Until recent years, the common belief was that patients with cirrhosis were protected against thrombotic disease as they were ‘auto-anticoagulated’ as suggested by prolonged routine tests of hemostasis. Consequently, antithrombotic therapy to prevent or treat thrombotic disease was used minimally. Limited use of antithrombotic drugs is also explained by the perceived bleeding risk. Nowadays, there is increasing recognition of various thrombotic complications that may occur in patients with chronic liver diseases [
      • Tripodi A.
      • Anstee Q.M.
      • Sogaard K.K.
      • Primignani M.
      • Valla D.C.
      Hypercoagulability in cirrhosis: causes and consequences.
      ,
      • Northup P.G.
      • Sundaram V.
      • Fallon M.B.
      • Reddy K.R.
      • Balogun R.A.
      • Sanyal A.J.
      • et al.
      Hypercoagulation and thrombophilia in liver disease.
      ,
      • Lisman T.
      • Caldwell S.H.
      • Burroughs A.K.
      • Northup P.G.
      • Senzolo M.
      • Stravitz R.T.
      • et al.
      Hemostasis and thrombosis in patients with liver disease: the ups and downs.
      ]. With increasing rates of fatty liver disease and generally longer survival times in patients with chronic liver diseases, it would be reasonable to presume that some of these complications may be increasing in incidence over time. Prevention or treatment of these complications is complex due to many issues including dosing, monitoring, and safety of the available antithrombotic agents. In this review, we will discuss the thrombotic complications that may occur in patients with cirrhosis. Subsequently, we will discuss advantages and disadvantages of currently available antithrombotic drugs that potentially could be used to treat thrombotic complications of patients with liver disease. We would like to stress that there are no established guidelines for treatment or prevention of thrombotic disease in patients with liver disease. In addition, there is limited clinical data to support or refute the use of available antithrombotic drugs for the different potential indications. We aim at giving an overview of pros and cons of the available drugs with the aim to provide a rationale for future studies on safety and efficacy of potential antithrombotic strategies for the different indications. In our discussion of the possible antithrombotic drugs, we have limited ourselves to antithrombotic drugs that are recommended for venous and arterial events in the general population in the most current guidelines, and only discuss drugs that are generally available for clinical use.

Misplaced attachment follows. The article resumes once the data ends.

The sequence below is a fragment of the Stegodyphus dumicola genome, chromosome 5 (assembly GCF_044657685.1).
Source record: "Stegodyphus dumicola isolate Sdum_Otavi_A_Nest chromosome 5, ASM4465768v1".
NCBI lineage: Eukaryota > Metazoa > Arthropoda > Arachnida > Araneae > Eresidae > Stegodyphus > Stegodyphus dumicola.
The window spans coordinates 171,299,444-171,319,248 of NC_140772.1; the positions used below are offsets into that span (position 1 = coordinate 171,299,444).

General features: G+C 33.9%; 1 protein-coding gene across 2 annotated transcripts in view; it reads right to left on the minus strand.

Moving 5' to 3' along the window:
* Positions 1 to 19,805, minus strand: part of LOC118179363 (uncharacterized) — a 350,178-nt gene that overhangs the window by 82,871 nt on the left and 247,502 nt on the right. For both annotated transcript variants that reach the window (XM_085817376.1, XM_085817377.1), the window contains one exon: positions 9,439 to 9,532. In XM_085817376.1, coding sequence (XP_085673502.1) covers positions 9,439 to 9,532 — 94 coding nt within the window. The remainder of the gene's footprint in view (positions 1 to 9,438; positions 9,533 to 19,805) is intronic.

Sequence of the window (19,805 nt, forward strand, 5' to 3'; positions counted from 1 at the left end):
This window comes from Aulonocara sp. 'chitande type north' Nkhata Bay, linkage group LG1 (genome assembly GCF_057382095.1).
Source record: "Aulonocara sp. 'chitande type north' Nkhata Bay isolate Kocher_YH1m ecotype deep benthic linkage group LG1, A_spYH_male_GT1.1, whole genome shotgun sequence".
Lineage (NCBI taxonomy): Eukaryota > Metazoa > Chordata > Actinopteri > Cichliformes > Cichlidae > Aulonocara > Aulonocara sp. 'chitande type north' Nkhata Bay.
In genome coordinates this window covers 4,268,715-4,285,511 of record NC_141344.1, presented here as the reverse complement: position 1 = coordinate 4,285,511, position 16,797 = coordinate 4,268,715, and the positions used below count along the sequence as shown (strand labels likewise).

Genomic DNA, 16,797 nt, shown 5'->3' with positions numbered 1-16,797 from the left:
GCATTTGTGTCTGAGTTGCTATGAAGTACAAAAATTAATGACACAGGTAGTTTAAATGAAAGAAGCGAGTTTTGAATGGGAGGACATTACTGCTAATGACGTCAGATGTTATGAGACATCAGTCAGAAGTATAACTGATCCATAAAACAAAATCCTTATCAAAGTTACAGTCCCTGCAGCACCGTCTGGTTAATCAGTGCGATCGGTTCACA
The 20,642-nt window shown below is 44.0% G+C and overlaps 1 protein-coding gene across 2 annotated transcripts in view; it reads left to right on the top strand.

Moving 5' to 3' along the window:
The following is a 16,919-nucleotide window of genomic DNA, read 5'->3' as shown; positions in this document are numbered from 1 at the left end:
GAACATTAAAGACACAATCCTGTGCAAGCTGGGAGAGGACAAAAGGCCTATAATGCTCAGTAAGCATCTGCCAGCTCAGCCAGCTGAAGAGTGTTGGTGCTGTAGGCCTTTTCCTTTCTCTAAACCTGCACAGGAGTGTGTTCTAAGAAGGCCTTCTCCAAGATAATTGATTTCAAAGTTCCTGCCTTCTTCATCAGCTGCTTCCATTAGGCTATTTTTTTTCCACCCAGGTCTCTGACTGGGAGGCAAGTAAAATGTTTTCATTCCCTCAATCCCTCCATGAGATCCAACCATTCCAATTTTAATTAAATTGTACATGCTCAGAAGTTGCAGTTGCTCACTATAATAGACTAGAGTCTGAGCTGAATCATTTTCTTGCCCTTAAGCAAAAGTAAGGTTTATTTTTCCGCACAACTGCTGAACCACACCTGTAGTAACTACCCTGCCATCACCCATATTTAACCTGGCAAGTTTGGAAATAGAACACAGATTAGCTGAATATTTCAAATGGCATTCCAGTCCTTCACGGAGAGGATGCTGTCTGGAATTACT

Thrombotic diseases in patients with cirrhosis

      Portal vein thrombosis

      A common complication of cirrhosis is development of portal vein thrombosis (PVT), which is associated with clinical deterioration [
      • Tsochatzis E.A.
      • Senzolo M.
      • Germani G.
      • Gatt A.
      • Burroughs A.K.
      Systematic review: portal vein thrombosis in cirrhosis.
      ]. Furthermore, PVT complicates liver transplant surgery, and may adversely affect outcome after liver transplantation [
      • Rodriguez-Castro K.I.
      • Porte R.J.
      • Nadal E.
      • Germani G.
      • Burra P.
      • Senzolo M.
      Management of nonneoplastic portal vein thrombosis in the setting of liver transplantation: a systematic review.
      ]. Although there are no established guidelines for treatment of PVT in a patient with cirrhosis, anticoagulant therapy with low molecular weight heparin (LMWH) or vitamin K antagonists (VKAs) results in recanalisation in a proportion of patients with established PVT [
      • Senzolo M.
      • M. Sartori T.
      • Rossetto V.
      • Burra P.
      • Cillo U.
      • Boccagni P.
      • et al.
      Prospective evaluation of anticoagulation and transjugular intrahepatic portosistemic shunt for the management of portal vein thrombosis in cirrhosis.
      ,
      • Delgado M.G.
      • Seijo S.
      • Yepes I.
      • Achecar L.
      • Catalina M.V.
      • Garcia-Criado A.
      • et al.
      Efficacy and safety of anticoagulation on patients with cirrhosis and portal vein thrombosis.
      ,
      • Amitrano L.
      • Guardascione M.A.
      • Menchise A.
      • Martino R.
      • Scaglione M.
      • Giovine S.
      • et al.
      Safety and efficacy of anticoagulation therapy with low molecular weight heparin for portal vein thrombosis in patients with liver cirrhosis.
      ,
      • Francoz C.
      • Belghiti J.
      • Vilgrain V.
      • Sommacale D.
      • Paradis V.
      • Condat B.
      • et al.
      Splanchnic vein thrombosis in candidates for liver transplantation: usefulness of screening and anticoagulation.
      ]. There are multiple reasons to assume that successful recanalisation improves clinical outcome. First, an untreated PVT may extend further into the mesenteric/splenic venous system, leading to venous infarction. Second, an untreated PVT may result in accelerated progression of disease as a result of accelerated ‘parenchymal extinction’ [
      • Anstee Q.M.
      • Wright M.
      • Goldin R.
      • Thursz M.R.
      Parenchymal extinction: coagulation and hepatic fibrogenesis.
      ]. There is, however, little clinical evidence as to whether recanalisation following anticoagulant therapy indeed improves clinical outcome.